Bros’ Billy Eichner blames homophobia for film’s poor box office numbers: ‘It is what it is’

Bros writer and star Billy Eichner has blamed the film’s poor box office performance over its opening weekend on rampant homophobia across the US.

The film, which was projected to earn between $8 to $10 million in its first weekend, has only hit the $4.8 million mark, underperforming against Universal’s predictions. 

Despite favourable reviews, it seems the new rom-com starring an all LGBTQ+ main cast and central queer plot line hasn’t resonated with the masses as expected. 

Taking to twitter, Eichner wrote a thread in response to the disappointing numbers, saying: “Last night I snuck in and sat in the back of a sold out theater playing Bros in LA. 

“The audience howled with laughter start to finish, burst into applause at the end, and some were wiping away tears as they walked out.”

Calling the experience “truly magical”, he explained that Rolling Stone had included Bros as one of the “best comedies of the 21st century”.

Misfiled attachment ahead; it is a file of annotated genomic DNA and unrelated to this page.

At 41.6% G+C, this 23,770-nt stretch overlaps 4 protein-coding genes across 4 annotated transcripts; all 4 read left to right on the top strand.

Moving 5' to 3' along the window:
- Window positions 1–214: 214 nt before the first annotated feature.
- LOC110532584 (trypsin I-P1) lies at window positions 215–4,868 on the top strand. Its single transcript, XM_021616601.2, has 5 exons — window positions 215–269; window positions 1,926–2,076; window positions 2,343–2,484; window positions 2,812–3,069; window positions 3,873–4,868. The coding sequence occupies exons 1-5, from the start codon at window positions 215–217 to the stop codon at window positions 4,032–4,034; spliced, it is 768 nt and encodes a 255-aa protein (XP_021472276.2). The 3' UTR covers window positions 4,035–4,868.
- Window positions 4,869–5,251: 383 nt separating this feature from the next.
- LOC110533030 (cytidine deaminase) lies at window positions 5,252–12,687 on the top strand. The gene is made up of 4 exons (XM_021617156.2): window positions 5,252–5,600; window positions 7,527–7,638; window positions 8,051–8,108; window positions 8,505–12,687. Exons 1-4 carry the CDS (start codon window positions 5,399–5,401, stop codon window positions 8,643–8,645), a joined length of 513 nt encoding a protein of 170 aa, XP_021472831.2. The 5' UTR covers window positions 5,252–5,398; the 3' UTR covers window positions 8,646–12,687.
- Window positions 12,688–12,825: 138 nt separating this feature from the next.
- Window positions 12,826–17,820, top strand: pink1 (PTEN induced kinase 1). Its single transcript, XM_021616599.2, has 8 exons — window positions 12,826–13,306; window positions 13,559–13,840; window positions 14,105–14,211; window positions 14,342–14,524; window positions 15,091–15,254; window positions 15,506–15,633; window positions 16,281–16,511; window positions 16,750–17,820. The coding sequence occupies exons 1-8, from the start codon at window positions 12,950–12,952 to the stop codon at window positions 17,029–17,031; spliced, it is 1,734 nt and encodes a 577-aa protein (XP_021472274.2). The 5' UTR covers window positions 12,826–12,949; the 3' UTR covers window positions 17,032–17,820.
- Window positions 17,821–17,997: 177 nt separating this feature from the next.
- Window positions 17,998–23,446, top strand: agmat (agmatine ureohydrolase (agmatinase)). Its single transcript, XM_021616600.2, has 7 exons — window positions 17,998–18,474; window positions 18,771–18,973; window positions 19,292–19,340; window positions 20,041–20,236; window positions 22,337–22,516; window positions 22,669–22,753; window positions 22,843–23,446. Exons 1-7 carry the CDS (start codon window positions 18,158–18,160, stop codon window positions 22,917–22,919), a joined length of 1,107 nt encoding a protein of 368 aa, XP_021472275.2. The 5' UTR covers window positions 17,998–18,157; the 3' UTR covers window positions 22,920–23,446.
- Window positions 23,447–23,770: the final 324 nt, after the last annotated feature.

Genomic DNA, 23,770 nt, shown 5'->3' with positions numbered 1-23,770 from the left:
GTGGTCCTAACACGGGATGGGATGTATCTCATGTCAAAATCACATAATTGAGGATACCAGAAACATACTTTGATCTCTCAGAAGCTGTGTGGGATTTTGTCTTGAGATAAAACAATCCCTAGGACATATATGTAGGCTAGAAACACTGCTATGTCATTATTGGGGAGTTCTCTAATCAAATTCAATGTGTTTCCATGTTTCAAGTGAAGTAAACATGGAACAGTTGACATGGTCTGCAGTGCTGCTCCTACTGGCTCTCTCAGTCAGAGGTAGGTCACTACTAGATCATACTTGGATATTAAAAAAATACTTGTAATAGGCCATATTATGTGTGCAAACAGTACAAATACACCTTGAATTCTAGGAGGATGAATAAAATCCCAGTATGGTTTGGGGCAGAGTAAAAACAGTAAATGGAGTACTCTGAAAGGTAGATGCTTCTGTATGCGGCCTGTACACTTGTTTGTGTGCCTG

However, he had also received calls from a theatre chain wanting to pull the movie due to “gay content” and they were convinced not to by Universal Studios.  

“That’s just the world we live in, unfortunately,” he continued, “even with glowing reviews, great Rotten Tomato scores, an A CinemaScore etc, straight people, especially in certain parts of the country, just didn’t show up for Bros. And that’s disappointing but it is what it is.”
The film has indeed reached a 91 per cent rating on Rotten Tomatoes and positive comments from people across the industry including Elizabeth Gillies, James Gunn and Mariah Carey.

Bros has already had to suffer being bombed with negative reviews from homophobes, plummeting its IMDb score, before it was even released in cinemas. The reviews has since been scrubbed.

He finished the thread encouraging non-homophobes to go watch the movie and added: “It is special and uniquely powerful to see this particular story on a big screen, especially for queer folks who don’t get this opportunity often.”

Eichner has previously opened up about his struggles with entering the industry, saying that at the beginning of his career he was dubbed “too gay” to appear on screen.